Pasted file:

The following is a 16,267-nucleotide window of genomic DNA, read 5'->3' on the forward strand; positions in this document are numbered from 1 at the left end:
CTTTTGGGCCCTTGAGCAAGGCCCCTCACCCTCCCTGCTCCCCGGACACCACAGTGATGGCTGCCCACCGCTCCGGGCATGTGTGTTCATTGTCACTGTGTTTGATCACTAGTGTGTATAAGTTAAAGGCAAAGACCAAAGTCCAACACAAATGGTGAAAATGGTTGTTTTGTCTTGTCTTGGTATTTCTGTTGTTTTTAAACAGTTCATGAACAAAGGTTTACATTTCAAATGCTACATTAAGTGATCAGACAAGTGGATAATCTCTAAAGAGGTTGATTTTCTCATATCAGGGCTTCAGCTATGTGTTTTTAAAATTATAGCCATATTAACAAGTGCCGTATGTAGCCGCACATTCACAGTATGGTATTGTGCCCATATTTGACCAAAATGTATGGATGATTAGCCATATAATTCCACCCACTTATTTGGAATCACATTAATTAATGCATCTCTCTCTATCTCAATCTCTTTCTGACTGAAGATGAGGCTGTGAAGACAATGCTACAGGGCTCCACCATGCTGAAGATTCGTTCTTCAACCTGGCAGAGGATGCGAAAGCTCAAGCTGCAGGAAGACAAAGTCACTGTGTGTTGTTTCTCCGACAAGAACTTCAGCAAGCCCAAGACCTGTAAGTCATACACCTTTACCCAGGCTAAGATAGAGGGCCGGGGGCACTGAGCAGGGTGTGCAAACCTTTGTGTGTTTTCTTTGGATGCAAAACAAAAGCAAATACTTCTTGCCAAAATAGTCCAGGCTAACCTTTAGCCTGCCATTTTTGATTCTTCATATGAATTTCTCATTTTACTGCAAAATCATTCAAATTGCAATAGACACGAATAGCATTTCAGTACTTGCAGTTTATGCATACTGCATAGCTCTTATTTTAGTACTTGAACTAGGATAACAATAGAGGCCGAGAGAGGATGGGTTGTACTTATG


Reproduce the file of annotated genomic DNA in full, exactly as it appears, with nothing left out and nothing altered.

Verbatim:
The following is a 16,267-nucleotide window of genomic DNA, read 5'->3' on the forward strand; positions in this document are numbered from 1 at the left end:
CTTTTGGGCCCTTGAGCAAGGCCCCTCACCCTCCCTGCTCCCCGGACACCACAGTGATGGCTGCCCACCGCTCCGGGCATGTGTGTTCATTGTCACTGTGTTTGATCACTAGTGTGTATAAGTTAAAGGCAAAGACCAAAGTCCAACACAAATGGTGAAAATGGTTGTTTTGTCTTGTCTTGGTATTTCTGTTGTTTTTAAACAGTTCATGAACAAAGGTTTACATTTCAAATGCTACATTAAGTGATCAGACAAGTGGATAATCTCTAAAGAGGTTGATTTTCTCATATCAGGGCTTCAGCTATGTGTTTTTAAAATTATAGCCATATTAACAAGTGCCGTATGTAGCCGCACATTCACAGTATGGTATTGTGCCCATATTTGACCAAAATGTATGGATGATTAGCCATATAATTCCACCCACTTATTTGGAATCACATTAATTAATGCATCTCTCTCTATCTCAATCTCTTTCTGACTGAAGATGAGGCTGTGAAGACAATGCTACAGGGCTCCACCATGCTGAAGATTCGTTCTTCAACCTGGCAGAGGATGCGAAAGCTCAAGCTGCAGGAAGACAAAGTCACTGTGTGTTGTTTCTCCGACAAGAACTTCAGCAAGCCCAAGACCTGTAAGTCATACACCTTTACCCAGGCTAAGATAGAGGGCCGGGGGCACTGAGCAGGGTGTGCAAACCTTTGTGTGTTTTCTTTGGATGCAAAACAAAAGCAAATACTTCTTGCCAAAATAGTCCAGGCTAACCTTTAGCCTGCCATTTTTGATTCTTCATATGAATTTCTCATTTTACTGCAAAATCATTCAAATTGCAATAGACACGAATAGCATTTCAGTACTTGCAGTTTATGCATACTGCATAGCTCTTATTTTAGTACTTGAACTAGGATAACAATAGAGGCCGAGAGAGGATGGGTTGTACTTATG